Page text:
Palliative care unit announced for Lunenburg, Queens counties

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A new five-bed palliative care unit will open this fall at Fishermen's Memorial Hospital. (Shaun Best/Reuters - image credit)
A new five-bed palliative care unit will open this fall at Fishermen's Memorial Hospital. (Shaun Best/Reuters - image credit)

Trudy Johnson tells the story of her daughter and a neighbour to illustrate how important it is to have access to palliative care.

Johnson's 35-year-old daughter died from cancer earlier this year, spending the final days of her life in a private palliative room in the Halifax area.

The Lunenburg resident's neighbour, meanwhile, spent his final days in a four-bedroom ward locally with just a curtain for privacy because there wasn't a dedicated local palliative care space.

That's about to change.

Johnson, chair of the South Shore Hospice Palliative Care Society, was on hand for an announcement Wednesday that a new five-bed palliative care unit for Queens and Lunenburg counties would be established at Fishermen's Memorial Hospital.

CBC
CBC

The province will spend $1 million a year on the unit, which is expected to open this fall.

Johnson described access to such services as getting "a giant hug."

"You have people embracing you at your end of life and being able to be with you with dignity and comfort and care and knowing that they love you," she said.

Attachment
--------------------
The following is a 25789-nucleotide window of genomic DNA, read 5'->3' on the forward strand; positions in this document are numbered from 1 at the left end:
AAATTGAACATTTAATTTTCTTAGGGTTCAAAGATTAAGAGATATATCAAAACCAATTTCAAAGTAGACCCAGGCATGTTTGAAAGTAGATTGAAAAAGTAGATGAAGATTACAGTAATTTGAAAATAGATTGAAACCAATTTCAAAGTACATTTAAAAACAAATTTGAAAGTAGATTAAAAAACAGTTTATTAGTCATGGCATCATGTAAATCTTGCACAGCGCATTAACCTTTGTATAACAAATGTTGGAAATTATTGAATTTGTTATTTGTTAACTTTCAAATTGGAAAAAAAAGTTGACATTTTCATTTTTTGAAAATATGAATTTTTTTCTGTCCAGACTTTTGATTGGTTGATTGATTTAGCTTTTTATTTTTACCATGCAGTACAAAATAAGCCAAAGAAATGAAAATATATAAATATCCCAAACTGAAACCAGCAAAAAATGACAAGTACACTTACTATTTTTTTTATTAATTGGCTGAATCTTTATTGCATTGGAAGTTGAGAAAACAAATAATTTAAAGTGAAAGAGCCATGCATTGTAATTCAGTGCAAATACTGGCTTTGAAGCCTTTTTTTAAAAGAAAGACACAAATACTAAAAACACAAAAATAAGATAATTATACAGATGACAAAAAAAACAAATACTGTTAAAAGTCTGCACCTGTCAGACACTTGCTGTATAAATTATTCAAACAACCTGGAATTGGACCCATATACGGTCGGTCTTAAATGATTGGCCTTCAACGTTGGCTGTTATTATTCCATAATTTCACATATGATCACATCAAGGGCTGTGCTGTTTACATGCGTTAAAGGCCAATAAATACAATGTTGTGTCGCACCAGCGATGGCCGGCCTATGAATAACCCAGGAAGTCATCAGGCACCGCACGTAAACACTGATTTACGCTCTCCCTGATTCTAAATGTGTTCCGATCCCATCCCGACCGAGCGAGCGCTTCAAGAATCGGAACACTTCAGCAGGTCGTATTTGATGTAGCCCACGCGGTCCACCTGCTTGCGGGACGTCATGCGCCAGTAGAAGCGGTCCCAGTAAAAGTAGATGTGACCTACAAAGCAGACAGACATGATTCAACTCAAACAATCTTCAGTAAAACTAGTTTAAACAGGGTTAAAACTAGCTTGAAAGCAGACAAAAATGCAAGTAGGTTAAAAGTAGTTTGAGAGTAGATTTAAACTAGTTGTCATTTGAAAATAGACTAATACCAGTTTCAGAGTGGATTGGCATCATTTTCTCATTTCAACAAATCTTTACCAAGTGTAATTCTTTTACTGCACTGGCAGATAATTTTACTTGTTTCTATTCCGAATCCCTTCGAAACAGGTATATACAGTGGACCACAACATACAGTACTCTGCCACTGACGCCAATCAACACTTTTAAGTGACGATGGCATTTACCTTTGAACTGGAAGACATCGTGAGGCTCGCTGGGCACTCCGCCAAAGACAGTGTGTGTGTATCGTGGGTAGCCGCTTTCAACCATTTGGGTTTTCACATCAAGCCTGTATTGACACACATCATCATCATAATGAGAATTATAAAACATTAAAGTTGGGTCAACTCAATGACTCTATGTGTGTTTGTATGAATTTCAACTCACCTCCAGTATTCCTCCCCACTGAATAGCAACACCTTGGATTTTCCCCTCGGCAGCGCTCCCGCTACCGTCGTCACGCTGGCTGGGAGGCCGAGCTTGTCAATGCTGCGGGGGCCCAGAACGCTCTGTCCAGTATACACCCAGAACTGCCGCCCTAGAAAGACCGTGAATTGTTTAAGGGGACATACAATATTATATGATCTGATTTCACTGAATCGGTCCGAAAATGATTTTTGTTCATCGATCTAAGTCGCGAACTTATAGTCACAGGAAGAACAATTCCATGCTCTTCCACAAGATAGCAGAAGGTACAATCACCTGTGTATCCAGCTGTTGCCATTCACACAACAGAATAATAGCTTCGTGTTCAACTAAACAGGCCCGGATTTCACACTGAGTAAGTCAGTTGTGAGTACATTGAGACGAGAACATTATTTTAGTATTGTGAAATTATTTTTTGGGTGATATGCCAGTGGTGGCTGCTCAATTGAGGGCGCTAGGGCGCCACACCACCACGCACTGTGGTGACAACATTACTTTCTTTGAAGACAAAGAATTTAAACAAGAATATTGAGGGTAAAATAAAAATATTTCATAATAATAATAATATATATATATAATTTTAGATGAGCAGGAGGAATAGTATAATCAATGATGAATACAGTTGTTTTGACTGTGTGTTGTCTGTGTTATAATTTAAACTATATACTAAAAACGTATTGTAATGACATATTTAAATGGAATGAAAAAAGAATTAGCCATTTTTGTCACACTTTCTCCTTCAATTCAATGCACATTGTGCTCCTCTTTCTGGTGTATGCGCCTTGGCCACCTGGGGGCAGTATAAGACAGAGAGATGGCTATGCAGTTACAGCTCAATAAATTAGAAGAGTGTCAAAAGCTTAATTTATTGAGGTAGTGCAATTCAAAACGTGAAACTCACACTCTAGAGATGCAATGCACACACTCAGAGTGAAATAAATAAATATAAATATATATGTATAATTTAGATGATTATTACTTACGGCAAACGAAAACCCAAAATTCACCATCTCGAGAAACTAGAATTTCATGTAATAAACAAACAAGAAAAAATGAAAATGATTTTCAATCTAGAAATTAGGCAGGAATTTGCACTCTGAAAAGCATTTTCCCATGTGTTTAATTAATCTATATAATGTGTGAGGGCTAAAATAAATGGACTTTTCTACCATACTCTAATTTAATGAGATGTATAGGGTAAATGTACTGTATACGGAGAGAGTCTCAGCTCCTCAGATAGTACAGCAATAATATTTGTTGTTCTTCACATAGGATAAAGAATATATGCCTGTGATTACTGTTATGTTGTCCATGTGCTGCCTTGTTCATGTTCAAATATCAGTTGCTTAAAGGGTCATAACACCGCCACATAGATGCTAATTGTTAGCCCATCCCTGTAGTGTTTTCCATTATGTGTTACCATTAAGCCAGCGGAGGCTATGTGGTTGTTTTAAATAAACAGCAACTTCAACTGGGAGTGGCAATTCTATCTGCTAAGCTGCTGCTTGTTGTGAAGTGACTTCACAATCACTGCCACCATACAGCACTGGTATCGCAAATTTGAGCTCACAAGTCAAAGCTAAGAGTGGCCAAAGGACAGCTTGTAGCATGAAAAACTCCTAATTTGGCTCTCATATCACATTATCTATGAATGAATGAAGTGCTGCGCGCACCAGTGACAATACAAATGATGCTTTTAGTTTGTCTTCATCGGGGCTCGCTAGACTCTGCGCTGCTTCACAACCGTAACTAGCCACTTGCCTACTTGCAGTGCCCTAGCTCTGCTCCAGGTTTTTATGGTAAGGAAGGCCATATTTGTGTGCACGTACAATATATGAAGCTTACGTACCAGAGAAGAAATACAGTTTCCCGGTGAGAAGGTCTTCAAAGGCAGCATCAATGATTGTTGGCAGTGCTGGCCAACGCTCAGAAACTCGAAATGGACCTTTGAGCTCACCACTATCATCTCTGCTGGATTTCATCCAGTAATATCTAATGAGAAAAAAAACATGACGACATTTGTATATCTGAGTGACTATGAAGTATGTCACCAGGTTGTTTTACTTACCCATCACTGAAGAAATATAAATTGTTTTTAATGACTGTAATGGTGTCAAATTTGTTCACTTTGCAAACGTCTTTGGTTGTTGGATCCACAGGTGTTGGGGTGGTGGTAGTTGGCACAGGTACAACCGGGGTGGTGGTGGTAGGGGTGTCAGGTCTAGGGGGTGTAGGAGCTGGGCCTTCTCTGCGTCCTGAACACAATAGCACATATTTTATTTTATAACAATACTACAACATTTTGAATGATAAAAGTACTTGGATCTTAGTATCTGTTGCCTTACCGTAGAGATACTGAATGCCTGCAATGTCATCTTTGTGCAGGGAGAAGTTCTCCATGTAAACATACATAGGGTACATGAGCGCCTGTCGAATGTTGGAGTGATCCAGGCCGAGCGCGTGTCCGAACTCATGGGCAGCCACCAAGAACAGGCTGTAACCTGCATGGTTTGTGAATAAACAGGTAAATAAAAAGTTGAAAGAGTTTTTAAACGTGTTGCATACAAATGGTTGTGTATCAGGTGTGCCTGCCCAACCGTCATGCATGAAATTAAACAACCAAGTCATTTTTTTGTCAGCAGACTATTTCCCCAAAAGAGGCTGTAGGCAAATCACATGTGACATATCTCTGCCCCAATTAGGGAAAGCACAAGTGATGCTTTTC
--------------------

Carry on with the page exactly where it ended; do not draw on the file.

"If you're in a ward with a curtain pulled or in a hallway, there's no privacy. There's no dignity in end of life and I think we all deserve that."

Dr. Brendan Carr, the CEO of the province's health authority, said the announcement is a step toward creating a more integrated health-care system and addressing voids that exist around the province.

CBC
CBC

Lunenburg County has the oldest population in the province and for years there has been no dedicated palliative care space for it or Queens County.

Carr said it's also a good example of working with communities to assess their needs and determine the best possible uses for community hospitals.

"In some ways, it feels like we're struggling to try to keep hospitals doing the job that they did 10 or 20 years ago and sometimes at the risk of not engaging the local communities to ask the question of what would really be most meaningful and valuable for that community today," he said.

The matter was raised earlier this year during debate at Province House. At the time, Health Minister Zach Churchill committed to looking into it and working toward a solution.

Premier Iain Rankin said during the announcement that the money for the unit comes from the existing budget. He said his government is committed to finding the best possible ways to use community hospitals while ensuring each part of the province has access to necessary services.

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